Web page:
Story image

It's time to pick up the pace on HTTPS encryption, survey finds

30 May 17

Less than half of internet sites support HTTPS, despite it being a 'must have' for all businesses, according to a new report from web optimisation provider SEMrush.

The company conducted data on 100,000 anonymous websites and 45% of them supported HTTPS. While the sample was small, many of them supposedly used the secure protocol.

9% of those websites still had insecure pages with password input fields - even though Google requires that any website that collects passwords should be encrypted.

The company says that even minor errors in HTTPS implementation can cost them in user security factors and Google attention.

Last year Google announced that as of January this year, Chrome started marking HTTP pages that collected passwords or credit cards as non-secure, as part of an effort to mark all HTTP sites as non-secure.

That implementation can come down to using mixed content, which means that browsers will warn users about loading insecure content, which can impact the user experience and user confidence. 50% of all analysed websites fell into that trap.

The company also found that 50% of websites that were moving to HTTPS still included errors through internal links to HTTP pages.

8% of analysed websites had an HTTP homepage that didn't match its HTTPS version. While this isn't much of a problem for those websites that support HSTS, those that don't could find that they encounter page competition, traffic loss and poor placement.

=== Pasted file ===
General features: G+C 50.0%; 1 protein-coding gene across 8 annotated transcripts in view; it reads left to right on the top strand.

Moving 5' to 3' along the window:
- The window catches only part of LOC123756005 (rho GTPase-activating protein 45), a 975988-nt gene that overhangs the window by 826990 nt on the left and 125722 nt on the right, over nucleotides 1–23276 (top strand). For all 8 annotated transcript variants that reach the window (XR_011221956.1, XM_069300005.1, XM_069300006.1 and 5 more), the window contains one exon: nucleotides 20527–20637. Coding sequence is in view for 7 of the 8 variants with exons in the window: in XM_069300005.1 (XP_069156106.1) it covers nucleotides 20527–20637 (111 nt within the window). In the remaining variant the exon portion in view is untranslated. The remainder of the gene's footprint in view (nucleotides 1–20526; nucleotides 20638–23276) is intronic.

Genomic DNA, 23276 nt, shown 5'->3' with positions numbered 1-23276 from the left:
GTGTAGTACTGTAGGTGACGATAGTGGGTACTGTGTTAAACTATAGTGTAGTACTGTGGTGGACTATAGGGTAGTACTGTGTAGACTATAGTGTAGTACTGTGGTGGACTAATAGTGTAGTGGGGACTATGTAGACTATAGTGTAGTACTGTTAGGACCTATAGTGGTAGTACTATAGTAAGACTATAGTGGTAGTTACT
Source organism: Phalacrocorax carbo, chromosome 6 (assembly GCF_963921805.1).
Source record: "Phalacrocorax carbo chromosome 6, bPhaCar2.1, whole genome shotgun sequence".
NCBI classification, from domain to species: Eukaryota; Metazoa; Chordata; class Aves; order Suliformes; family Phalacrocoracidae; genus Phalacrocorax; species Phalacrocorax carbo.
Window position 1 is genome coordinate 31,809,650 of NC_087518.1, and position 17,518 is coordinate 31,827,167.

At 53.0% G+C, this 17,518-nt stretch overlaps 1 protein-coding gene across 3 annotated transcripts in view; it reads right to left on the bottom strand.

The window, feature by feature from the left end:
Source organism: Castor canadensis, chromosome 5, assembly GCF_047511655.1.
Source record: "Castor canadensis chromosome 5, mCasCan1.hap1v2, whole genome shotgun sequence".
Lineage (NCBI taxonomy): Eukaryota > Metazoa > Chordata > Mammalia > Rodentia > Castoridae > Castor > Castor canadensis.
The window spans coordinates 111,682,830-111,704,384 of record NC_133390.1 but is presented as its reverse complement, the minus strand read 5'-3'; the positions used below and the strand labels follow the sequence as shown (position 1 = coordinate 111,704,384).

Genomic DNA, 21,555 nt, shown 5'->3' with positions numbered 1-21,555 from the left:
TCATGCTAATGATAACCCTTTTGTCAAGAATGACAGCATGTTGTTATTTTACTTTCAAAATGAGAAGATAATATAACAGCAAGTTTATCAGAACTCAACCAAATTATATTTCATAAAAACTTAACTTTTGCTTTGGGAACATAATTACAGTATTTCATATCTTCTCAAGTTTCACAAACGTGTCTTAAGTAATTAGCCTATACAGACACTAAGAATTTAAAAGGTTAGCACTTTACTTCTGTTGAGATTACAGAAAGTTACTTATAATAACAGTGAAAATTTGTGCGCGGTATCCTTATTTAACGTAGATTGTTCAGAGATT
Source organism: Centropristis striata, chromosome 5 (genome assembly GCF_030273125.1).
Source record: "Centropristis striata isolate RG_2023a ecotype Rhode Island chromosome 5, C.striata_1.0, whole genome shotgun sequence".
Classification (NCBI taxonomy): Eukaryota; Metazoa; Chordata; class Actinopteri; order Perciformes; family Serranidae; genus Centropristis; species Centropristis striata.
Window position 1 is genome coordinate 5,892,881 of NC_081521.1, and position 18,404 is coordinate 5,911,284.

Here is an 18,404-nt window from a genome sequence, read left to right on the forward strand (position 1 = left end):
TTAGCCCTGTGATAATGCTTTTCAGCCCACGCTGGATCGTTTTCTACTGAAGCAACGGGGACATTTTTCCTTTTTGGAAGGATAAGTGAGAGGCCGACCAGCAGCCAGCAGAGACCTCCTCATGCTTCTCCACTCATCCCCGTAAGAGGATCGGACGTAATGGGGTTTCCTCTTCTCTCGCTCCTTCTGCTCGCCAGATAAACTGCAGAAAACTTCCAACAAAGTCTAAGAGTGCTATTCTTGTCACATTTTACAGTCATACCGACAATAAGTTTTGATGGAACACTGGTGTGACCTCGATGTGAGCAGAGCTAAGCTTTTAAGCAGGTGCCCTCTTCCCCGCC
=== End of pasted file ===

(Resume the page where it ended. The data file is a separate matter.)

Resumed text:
At the certificate level, 2% had expired SSL (Secure Socket Layer) certificate, and 6% of websites had a certificate registered to the wrong name. SSL certificates are used to make sure a connection between browser and server is secure, and also stops information from being stolen.

It's out with the old, as 3.6% of websites had an old security protocol, and SNI-related errors accounted for 0.56% of websites.

And it's in with the new: The study found that 86% of analysed websites didn't support HSTS (HTTP Strict Transport Security), although the technology is relatively new.

Symantec and Fortinet partner for integration
The partnership will deliver essential security controls across endpoint, network, and cloud environments.
Is Supermicro innocent? 3rd party test finds no malicious hardware
One of the larger scandals within IT circles took place this year with Bloomberg firing shots at Supermicro - now Supermicro is firing back.
25% of malicious emails still make it through to recipients
Popular email security programmes may fail to detect as much as 25% of all emails with malicious or dangerous attachments, a study from Mimecast says.
Google Cloud, Palo Alto Networks extend partnership
Google Cloud and Palo Alto Networks have extended their partnership to include more security features and customer support for all major public clouds.
Using blockchain to ensure regulatory compliance
“Data privacy regulations such as the GDPR require you to put better safeguards in place to protect customer data, and to prove you’ve done it."
A10 aims to secure Kubernetes container environments
The solution aims to provide teams deploying microservices applications with an automated way to integrate enterprise-grade security with comprehensive application visibility and analytics.
DigiCert conquers Google's distrust of Symantec certs
“This could have been an extremely disruptive event to online commerce," comments DigiCert CEO John Merrill. 
One Identity a Visionary in Magic Quad for PAM
One Identity was recognised in the Gartner Magic Quadrant for Privileged Access Management for completeness of vision and ability to execute.